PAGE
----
How coronavirus is altering apparel factory audits

With many fashion brands and manufacturers unable to visit factories due to travel bans and lockdowns during the Covid-19 crisis, there are numerous ways they can still proceed with responsible sourcing. By Jonathan Dyson

Hervé Ostrowski, chief operating officer at Hong Kong-based supply chain compliance solutions provider QIMA, advises that “brands must have reliable boots on the ground...who can still carry out onsite audits” when possible.

“No remote solution can fully adequately replace an onsite visit,” he stresses, noting that verifying the accessibility of exit doors, for instance, can only be done by an onsite auditor. However, “brands can resort to technology to maintain some control, implementing remote video inspections, worker surveys and providing apps and tools to their suppliers for reporting.”

Avedis Seferian, president and CEO of US-based WRAP (Worldwide Responsible Accredited Production), agrees there are limitations to remote audits – noting that “for example, you can’t smell volatile organic compounds by video.” He suggests brands cannot validate social compliance at a facility they are engaging for the first time without an onsite visit, unless it has been receiving ongoing assessment from another (trusted) brand, or an independent certification organisation such as WRAP.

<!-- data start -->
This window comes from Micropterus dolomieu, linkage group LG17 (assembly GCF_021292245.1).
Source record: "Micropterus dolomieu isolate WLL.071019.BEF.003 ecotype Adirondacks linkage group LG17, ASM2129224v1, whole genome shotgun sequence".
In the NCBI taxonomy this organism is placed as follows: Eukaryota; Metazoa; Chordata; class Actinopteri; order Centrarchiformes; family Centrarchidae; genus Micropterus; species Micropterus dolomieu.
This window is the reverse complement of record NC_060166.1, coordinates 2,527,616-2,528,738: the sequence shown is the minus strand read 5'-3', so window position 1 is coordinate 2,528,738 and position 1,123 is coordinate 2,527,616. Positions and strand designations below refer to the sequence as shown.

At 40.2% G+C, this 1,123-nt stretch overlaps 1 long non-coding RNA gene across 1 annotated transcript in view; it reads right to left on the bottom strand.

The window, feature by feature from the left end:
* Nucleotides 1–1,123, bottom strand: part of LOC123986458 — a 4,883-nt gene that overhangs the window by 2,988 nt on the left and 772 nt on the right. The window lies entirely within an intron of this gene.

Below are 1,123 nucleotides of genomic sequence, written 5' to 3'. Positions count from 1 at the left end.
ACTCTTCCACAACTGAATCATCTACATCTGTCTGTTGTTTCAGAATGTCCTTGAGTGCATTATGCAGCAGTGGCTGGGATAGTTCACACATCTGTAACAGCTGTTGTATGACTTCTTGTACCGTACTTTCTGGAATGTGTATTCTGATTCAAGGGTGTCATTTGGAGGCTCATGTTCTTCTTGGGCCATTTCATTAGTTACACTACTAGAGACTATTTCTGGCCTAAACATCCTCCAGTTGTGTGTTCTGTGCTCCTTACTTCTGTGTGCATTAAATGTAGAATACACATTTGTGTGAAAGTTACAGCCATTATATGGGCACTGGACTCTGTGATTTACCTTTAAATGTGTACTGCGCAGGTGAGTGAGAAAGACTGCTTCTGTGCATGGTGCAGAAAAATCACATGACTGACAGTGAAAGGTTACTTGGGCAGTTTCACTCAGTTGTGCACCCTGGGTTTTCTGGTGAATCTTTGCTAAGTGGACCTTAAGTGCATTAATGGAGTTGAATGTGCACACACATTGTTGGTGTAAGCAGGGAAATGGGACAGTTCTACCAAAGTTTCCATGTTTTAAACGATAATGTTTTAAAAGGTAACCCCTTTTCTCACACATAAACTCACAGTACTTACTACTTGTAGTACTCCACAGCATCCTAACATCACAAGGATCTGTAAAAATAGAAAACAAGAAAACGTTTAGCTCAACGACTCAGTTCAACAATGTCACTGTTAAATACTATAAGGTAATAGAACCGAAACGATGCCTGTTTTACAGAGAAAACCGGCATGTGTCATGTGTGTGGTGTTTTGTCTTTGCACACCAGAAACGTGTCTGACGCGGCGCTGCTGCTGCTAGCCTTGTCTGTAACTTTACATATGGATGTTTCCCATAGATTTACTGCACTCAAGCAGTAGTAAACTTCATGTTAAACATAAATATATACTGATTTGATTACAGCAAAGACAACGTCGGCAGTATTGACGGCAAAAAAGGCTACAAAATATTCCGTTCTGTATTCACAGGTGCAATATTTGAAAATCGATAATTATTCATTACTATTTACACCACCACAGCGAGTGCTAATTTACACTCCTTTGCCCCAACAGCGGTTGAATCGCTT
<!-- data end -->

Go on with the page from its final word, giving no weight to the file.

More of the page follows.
Brands cannot validate social compliance at a facility they are engaging for the first time without an onsite visit” - Avedis Seferian, WRAP

That said, the vast majority of factories in any compliance programme is made up of repeat factories, with 70-75% of those in the WRAP programme each year being recertifications.

“By definition, these factories are ones that have already been physically visited in the recent past,” meaning that, for now at least, temporary remote validation is therefore a viable prospect. Given the current restrictions on factory visits, those facilities needing to renew their WRAP certification can extend their current certifications by four months following the successful completion of a desktop audit.

Also offering flexibility with established suppliers is Testex, a Switzerland-based independent testing and certification organisation. It certifies factories in line with a number of international standards, notably Standard 100 by Oeko-Tex, which tests textiles for harmful substances, and STeP by Oeko-Tex, which provides certification for responsible production, covering areas such as chemicals management and social responsibility.

Adrian Meili, lead auditor at Testex, says although site visits for Standard 100 and STeP “cannot be performed during this coronavirus crisis, they will be postponed and done shortly after travelling is possible again – latest by September 2020.” In the meantime, facilities can “uphold their certification process” by sustaining their quality management system (QMS) and following their own policies.

Surge in sourcing risks

As factories scramble to reopen once Covid-19 lockdowns are eased, a surge in production is likely to pose further difficulties in upholding quality, social and environmental standards. Again, experts point to possible solutions.